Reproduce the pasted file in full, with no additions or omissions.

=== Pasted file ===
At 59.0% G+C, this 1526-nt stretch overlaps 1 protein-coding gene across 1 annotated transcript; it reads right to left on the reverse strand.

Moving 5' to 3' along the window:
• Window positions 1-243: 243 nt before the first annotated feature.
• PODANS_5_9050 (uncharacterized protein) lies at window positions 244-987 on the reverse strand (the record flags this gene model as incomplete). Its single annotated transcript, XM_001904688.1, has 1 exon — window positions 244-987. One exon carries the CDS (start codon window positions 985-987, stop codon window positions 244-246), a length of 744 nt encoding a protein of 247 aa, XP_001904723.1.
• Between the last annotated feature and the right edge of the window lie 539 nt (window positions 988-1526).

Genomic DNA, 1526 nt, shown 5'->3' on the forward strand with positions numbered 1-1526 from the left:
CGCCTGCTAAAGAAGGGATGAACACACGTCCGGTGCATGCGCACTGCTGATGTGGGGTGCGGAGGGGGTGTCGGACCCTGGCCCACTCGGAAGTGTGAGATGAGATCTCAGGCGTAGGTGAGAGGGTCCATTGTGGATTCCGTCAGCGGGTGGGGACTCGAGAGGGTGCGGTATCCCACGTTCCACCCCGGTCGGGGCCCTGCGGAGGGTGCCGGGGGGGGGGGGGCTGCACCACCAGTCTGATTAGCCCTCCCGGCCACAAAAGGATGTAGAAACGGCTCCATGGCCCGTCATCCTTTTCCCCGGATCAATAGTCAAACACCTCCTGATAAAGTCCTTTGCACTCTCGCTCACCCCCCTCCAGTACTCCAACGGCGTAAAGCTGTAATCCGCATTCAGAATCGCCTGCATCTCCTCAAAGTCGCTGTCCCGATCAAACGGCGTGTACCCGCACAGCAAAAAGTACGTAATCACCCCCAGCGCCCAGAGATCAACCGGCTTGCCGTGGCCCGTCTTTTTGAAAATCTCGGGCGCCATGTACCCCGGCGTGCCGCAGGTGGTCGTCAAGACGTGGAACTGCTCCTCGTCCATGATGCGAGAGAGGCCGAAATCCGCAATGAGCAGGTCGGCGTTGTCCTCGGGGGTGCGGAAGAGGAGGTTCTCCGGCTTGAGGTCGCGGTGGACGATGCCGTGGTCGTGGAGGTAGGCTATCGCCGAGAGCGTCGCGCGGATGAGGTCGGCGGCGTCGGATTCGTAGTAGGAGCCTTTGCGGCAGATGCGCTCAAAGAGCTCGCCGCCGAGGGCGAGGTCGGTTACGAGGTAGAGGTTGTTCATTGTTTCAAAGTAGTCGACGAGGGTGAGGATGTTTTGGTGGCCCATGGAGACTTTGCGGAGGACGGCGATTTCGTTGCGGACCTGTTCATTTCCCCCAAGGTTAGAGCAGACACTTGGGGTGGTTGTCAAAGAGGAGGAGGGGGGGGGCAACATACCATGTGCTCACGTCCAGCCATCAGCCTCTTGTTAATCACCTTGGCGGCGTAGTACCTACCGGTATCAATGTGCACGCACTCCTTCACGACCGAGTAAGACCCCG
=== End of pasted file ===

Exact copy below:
At 59.0% G+C, this 1526-nt stretch overlaps 1 protein-coding gene across 1 annotated transcript; it reads right to left on the reverse strand.

Moving 5' to 3' along the window:
• Window positions 1-243: 243 nt before the first annotated feature.
• PODANS_5_9050 (uncharacterized protein) lies at window positions 244-987 on the reverse strand (the record flags this gene model as incomplete). Its single annotated transcript, XM_001904688.1, has 1 exon — window positions 244-987. One exon carries the CDS (start codon window positions 985-987, stop codon window positions 244-246), a length of 744 nt encoding a protein of 247 aa, XP_001904723.1.
• Between the last annotated feature and the right edge of the window lie 539 nt (window positions 988-1526).

Genomic DNA, 1526 nt, shown 5'->3' on the forward strand with positions numbered 1-1526 from the left:
CGCCTGCTAAAGAAGGGATGAACACACGTCCGGTGCATGCGCACTGCTGATGTGGGGTGCGGAGGGGGTGTCGGACCCTGGCCCACTCGGAAGTGTGAGATGAGATCTCAGGCGTAGGTGAGAGGGTCCATTGTGGATTCCGTCAGCGGGTGGGGACTCGAGAGGGTGCGGTATCCCACGTTCCACCCCGGTCGGGGCCCTGCGGAGGGTGCCGGGGGGGGGGGGGCTGCACCACCAGTCTGATTAGCCCTCCCGGCCACAAAAGGATGTAGAAACGGCTCCATGGCCCGTCATCCTTTTCCCCGGATCAATAGTCAAACACCTCCTGATAAAGTCCTTTGCACTCTCGCTCACCCCCCTCCAGTACTCCAACGGCGTAAAGCTGTAATCCGCATTCAGAATCGCCTGCATCTCCTCAAAGTCGCTGTCCCGATCAAACGGCGTGTACCCGCACAGCAAAAAGTACGTAATCACCCCCAGCGCCCAGAGATCAACCGGCTTGCCGTGGCCCGTCTTTTTGAAAATCTCGGGCGCCATGTACCCCGGCGTGCCGCAGGTGGTCGTCAAGACGTGGAACTGCTCCTCGTCCATGATGCGAGAGAGGCCGAAATCCGCAATGAGCAGGTCGGCGTTGTCCTCGGGGGTGCGGAAGAGGAGGTTCTCCGGCTTGAGGTCGCGGTGGACGATGCCGTGGTCGTGGAGGTAGGCTATCGCCGAGAGCGTCGCGCGGATGAGGTCGGCGGCGTCGGATTCGTAGTAGGAGCCTTTGCGGCAGATGCGCTCAAAGAGCTCGCCGCCGAGGGCGAGGTCGGTTACGAGGTAGAGGTTGTTCATTGTTTCAAAGTAGTCGACGAGGGTGAGGATGTTTTGGTGGCCCATGGAGACTTTGCGGAGGACGGCGATTTCGTTGCGGACCTGTTCATTTCCCCCAAGGTTAGAGCAGACACTTGGGGTGGTTGTCAAAGAGGAGGAGGGGGGGGGCAACATACCATGTGCTCACGTCCAGCCATCAGCCTCTTGTTAATCACCTTGGCGGCGTAGTACCTACCGGTATCAATGTGCACGCACTCCTTCACGACCGAGTAAGACCCCG